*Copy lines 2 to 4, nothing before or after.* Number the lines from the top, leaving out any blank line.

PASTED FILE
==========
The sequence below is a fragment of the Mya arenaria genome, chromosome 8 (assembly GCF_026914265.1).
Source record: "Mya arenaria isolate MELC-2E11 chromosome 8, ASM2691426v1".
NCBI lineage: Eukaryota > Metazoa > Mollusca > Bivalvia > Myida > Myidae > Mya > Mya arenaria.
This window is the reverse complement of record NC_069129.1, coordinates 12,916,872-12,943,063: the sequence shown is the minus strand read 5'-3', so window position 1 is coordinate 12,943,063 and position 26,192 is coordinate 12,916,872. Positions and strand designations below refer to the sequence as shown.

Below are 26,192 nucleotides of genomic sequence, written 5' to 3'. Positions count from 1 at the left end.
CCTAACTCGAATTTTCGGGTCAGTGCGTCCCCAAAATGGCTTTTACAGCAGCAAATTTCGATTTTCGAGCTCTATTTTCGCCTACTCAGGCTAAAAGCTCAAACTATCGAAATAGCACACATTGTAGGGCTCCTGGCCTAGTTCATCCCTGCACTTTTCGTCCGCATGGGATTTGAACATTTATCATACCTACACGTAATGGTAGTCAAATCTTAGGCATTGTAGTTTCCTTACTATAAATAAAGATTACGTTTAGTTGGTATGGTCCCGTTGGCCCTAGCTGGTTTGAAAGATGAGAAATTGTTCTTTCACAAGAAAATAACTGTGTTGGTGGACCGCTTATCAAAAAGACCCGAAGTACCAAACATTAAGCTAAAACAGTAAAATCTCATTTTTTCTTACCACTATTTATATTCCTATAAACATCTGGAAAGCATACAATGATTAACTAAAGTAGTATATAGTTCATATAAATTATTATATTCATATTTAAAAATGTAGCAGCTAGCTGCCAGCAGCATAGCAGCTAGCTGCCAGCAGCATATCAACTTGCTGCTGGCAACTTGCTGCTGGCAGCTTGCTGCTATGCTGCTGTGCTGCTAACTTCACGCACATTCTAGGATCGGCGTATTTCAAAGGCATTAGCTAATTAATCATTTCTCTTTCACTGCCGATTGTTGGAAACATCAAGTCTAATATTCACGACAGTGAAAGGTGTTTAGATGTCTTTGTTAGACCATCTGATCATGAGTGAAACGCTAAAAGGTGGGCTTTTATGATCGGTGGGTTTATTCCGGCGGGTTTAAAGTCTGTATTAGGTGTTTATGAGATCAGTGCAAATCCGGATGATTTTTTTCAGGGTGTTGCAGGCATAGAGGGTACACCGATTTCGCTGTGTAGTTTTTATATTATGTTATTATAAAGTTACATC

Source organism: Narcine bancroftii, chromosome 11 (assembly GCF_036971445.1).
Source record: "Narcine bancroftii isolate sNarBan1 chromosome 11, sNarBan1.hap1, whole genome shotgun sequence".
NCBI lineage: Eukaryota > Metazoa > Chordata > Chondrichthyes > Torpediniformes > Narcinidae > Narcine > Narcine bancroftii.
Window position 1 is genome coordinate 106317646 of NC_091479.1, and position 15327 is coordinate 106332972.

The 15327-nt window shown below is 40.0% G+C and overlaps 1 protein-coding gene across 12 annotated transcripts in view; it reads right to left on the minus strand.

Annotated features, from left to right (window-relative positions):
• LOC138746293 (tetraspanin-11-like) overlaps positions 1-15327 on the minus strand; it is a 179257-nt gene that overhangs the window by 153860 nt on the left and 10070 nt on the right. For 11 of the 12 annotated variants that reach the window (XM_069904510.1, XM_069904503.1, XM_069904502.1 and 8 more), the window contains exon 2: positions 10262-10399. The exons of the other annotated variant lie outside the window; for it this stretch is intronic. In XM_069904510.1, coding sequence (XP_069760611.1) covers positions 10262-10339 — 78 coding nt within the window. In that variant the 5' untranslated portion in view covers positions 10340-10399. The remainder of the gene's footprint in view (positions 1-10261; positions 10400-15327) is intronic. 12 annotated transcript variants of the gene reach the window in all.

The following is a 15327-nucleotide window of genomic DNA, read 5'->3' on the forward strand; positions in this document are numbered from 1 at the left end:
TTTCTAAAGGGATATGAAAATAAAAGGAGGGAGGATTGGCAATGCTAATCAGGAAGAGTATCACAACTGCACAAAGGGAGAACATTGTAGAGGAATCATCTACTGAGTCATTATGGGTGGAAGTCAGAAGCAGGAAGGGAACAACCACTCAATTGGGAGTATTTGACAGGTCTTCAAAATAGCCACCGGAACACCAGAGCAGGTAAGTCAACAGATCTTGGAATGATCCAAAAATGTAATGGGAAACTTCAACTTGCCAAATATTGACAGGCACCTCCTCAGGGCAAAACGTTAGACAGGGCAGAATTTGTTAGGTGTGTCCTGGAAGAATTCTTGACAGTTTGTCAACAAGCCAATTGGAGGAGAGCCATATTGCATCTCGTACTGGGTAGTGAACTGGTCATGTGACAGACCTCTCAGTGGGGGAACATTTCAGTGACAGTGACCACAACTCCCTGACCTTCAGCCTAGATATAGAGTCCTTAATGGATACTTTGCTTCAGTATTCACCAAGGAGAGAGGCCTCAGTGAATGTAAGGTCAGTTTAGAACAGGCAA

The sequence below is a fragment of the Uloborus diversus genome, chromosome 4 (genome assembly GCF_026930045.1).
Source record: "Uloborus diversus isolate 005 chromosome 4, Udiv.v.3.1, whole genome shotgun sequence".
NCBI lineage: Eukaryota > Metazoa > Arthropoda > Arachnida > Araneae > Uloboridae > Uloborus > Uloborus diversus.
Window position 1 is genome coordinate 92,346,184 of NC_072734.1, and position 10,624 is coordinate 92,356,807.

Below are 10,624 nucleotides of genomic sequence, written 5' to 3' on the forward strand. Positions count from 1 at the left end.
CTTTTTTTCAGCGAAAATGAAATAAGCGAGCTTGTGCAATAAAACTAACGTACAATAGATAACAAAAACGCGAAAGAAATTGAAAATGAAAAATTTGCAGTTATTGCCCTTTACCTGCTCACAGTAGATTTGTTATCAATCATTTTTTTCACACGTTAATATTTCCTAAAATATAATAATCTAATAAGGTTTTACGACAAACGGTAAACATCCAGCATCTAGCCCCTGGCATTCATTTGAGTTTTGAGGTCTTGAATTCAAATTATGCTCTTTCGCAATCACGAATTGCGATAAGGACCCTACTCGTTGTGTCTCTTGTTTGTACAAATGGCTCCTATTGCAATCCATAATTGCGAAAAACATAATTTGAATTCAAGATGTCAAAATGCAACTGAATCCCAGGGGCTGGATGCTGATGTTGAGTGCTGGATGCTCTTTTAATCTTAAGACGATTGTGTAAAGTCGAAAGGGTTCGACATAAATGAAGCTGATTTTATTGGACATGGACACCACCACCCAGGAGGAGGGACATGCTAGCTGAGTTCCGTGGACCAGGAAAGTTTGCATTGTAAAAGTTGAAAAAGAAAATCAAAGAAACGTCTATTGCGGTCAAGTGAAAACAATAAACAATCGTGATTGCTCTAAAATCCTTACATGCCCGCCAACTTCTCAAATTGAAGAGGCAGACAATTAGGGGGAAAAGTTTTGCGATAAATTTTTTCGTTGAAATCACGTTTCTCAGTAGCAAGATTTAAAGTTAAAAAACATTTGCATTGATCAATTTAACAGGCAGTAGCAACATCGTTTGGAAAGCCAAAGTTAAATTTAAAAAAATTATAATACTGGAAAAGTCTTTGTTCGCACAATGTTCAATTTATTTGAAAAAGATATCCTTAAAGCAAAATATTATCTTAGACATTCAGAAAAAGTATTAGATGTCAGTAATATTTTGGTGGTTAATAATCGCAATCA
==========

Source record: "Mya arenaria isolate MELC-2E11 chromosome 8, ASM2691426v1".
NCBI lineage: Eukaryota > Metazoa > Mollusca > Bivalvia > Myida > Myidae > Mya > Mya arenaria.
This window is the reverse complement of record NC_069129.1, coordinates 12,916,872-12,943,063: the sequence shown is the minus strand read 5'-3', so window position 1 is coordinate 12,943,063 and position 26,192 is coordinate 12,916,872. Positions and strand designations below refer to the sequence as shown.